Fore! Analyzing the Performance of a Golf Ball with Simulation
Carousel horses, fireworks, and playground equipment are just a few of the products highlighted in the documentary show How It’s Made. One particular episode features how golf balls are made. It’s a mesmerizing process involving rubber sheets, steel drums, a compression mold machine, and more. After watching this clip, I was inspired to learn more about golf ball technology. In today’s blog post, we’ll explore the evolution of the golf ball and the role of simulation in the future of golf ball design.
The Evolution of the Golf Ball
Every year, about 1.2 billion golf balls are manufactured worldwide. They come in a variety of styles and designs, including:
- One piece, which are made up of only one type of material, typically Surlyn®. They are used on minigolf courses and driving ranges.
- Two piece, which have a solid rubber core and plastic shell. They are the go-to choice for the everyday golfer.
- Three piece, which contain a core, soft rubber mantle, and outer layer. Experienced golfers who want more control over their shots use this ball.
- Four piece, which are made of three rubber layers and a hard outer layer. They are more expensive than most golf balls and are commonly used by professionals with a fast swing.
- Five piece, which contain four rubber layers encased in a urethane cover. They are relatively new and are a popular choice for professional golfers.
A 7 iron club and two-piece golf ball.
Although they differ in many ways, the five main types of golf balls have something in common: dimples covering their round surface. However, this wasn’t always the case. The golf ball, as we know it today, has gone through many design changes. Let’s briefly explore the five distinct stages in the evolution of the golf ball.
It is widely accepted that the modern game of golf originated in the 15th century in Scotland. However, there is a lot of debate over what the first golf balls were made out of. Many accounts say that they were carved out of hardwoods, like beech and box trees, while others are less convinced, as there is little evidence to support this theory.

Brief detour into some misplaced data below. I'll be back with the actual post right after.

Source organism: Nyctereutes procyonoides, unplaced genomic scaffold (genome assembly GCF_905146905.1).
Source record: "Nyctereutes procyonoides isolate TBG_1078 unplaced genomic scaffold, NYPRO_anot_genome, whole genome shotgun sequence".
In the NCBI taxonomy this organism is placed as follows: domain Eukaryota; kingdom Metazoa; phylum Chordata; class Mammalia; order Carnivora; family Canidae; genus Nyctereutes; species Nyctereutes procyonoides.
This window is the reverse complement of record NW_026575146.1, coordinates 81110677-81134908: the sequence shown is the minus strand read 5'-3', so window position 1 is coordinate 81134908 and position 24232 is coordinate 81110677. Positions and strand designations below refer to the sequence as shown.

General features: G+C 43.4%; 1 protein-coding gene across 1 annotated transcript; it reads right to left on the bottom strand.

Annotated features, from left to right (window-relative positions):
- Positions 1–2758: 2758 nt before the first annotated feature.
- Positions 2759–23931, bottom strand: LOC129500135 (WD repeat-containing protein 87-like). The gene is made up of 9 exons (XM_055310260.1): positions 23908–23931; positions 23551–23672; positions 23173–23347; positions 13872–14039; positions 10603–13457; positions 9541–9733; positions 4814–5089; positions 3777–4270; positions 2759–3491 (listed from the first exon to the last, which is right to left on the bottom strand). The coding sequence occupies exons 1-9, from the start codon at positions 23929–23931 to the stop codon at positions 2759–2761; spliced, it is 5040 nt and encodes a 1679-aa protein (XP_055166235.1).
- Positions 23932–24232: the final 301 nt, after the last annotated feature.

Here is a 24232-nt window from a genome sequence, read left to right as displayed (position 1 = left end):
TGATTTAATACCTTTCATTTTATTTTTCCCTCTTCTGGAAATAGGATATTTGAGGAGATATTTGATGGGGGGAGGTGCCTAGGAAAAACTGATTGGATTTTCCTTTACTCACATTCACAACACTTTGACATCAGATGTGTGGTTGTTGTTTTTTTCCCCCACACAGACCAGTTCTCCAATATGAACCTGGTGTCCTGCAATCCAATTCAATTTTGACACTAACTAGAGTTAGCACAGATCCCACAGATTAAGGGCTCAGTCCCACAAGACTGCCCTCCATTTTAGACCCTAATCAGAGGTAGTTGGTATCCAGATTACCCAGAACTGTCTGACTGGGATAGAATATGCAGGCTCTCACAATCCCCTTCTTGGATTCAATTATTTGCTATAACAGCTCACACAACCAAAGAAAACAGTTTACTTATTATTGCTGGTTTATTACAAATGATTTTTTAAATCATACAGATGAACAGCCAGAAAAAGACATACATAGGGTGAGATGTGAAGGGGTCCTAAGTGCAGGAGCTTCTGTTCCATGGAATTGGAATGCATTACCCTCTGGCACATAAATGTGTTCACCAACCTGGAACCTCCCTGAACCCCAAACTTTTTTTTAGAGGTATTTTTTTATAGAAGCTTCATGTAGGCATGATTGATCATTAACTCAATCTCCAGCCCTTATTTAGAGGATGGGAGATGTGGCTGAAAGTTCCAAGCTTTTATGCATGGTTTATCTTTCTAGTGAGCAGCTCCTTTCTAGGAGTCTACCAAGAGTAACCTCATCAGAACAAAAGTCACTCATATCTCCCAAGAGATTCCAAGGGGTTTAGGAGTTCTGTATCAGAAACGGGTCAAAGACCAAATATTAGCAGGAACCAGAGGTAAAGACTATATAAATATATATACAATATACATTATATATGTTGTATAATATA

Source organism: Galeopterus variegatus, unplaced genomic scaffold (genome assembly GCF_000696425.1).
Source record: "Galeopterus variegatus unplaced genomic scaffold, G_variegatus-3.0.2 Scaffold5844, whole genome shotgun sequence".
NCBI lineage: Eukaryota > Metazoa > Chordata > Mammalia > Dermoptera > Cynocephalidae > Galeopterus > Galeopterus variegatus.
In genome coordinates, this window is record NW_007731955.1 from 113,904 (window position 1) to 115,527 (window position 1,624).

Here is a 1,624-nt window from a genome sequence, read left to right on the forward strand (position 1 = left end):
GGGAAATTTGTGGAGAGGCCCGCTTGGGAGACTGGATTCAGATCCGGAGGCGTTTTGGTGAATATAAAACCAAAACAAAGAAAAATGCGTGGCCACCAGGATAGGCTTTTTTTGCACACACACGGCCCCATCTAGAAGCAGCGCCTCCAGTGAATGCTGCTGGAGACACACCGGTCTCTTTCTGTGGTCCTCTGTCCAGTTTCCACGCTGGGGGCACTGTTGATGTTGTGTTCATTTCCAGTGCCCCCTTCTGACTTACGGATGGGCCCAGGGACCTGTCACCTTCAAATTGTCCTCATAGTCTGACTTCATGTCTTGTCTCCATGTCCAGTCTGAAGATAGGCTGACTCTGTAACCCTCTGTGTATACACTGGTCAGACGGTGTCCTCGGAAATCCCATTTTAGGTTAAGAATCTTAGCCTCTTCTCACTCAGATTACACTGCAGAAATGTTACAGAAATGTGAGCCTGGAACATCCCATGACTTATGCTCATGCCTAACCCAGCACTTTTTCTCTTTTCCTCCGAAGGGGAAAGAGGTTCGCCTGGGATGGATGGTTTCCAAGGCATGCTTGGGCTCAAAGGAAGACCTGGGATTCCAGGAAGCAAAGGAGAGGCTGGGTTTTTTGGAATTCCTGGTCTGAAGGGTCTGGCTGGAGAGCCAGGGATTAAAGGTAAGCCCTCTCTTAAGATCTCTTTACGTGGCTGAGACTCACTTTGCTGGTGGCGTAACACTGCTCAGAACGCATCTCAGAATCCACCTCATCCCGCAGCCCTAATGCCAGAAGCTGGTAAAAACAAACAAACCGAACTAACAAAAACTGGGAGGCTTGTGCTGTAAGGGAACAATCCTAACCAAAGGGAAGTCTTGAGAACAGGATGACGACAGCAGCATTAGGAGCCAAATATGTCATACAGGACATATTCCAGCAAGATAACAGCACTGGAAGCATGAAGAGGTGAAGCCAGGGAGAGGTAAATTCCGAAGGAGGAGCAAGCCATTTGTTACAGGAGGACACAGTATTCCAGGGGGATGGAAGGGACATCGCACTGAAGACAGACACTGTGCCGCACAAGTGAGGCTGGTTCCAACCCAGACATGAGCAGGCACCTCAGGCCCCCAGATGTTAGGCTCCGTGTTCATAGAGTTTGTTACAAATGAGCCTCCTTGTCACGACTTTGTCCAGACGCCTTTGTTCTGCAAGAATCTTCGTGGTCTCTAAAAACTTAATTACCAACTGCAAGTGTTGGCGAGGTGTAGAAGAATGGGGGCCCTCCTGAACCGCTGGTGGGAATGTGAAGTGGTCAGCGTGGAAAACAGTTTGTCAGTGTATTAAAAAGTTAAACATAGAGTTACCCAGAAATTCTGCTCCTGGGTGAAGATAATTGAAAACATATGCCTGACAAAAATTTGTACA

Whether or not the first golf balls were made of hardwood, one thing is certain: Wooden golf balls would make for a subpar game of golf. They would have a mediocre flight ability, mainly due to their weight.
Next came the hairy. This type of ball was originally made in the Netherlands and imported to Scotland. It was made out of a round, leather shell that was filled with either cow hair or straw. Due to its affordable price, it remained a popular choice of golf ball for more than 300 years.
The featherie ball was developed in the early 17th century. It was similar to the hairy, but filled with goose or chicken feathers instead of hair. To construct a featherie, a golf ball maker would stuff a wet piece of leather with wet feathers. As the feathers dried, they expanded, and as the leather dried, it shrank. This made for a golf ball that was highly compact and dense. Some accounts say it had characteristics only recently matched by modern golf balls.
The downside to featheries was that they were highly expensive. The cost of a single featherie could range from $10 to $20 USD in today’s currency.
In 1848, Robert Adams Paterson developed the gutty, or gutta-percha ball, which changed the design of the golf ball forever. It took the form of a sphere made from the dried sap of a Sapodilla tree. Compared to the featherie, the gutty couldn’t fly as far, but it was a lot more affordable, allowing more people to partake in the game of golf.
When using the gutty, golfers quickly noticed something strange: The ball performed better when marked up. This finding led golf ball makers to intentionally add indents to the balls they were designing, typically in a bramble pattern (or a pattern that resembles the surface of a berry).
How did boredom lead to the next major breakthrough in golf ball design? While waiting for a friend in 1898, Coburn Haskell preoccupied his time by tying rubber thread into the shape of a ball. When he bounced it, he was taken aback by its impressive flight ability. His friend, Bertram G. Work, suggested that he add a covering to it, and thus the Haskell was born.
The early versions of the Haskell were made from a liquid or solid core, layers of rubber thread, and a cover made of balata sap. Like the gutty, they also had a bramble pattern on their surface. However, this changed when people learned that inverting the dimples gave the ball a better flight pattern. The Haskell paved the way for the golf ball as we know it today.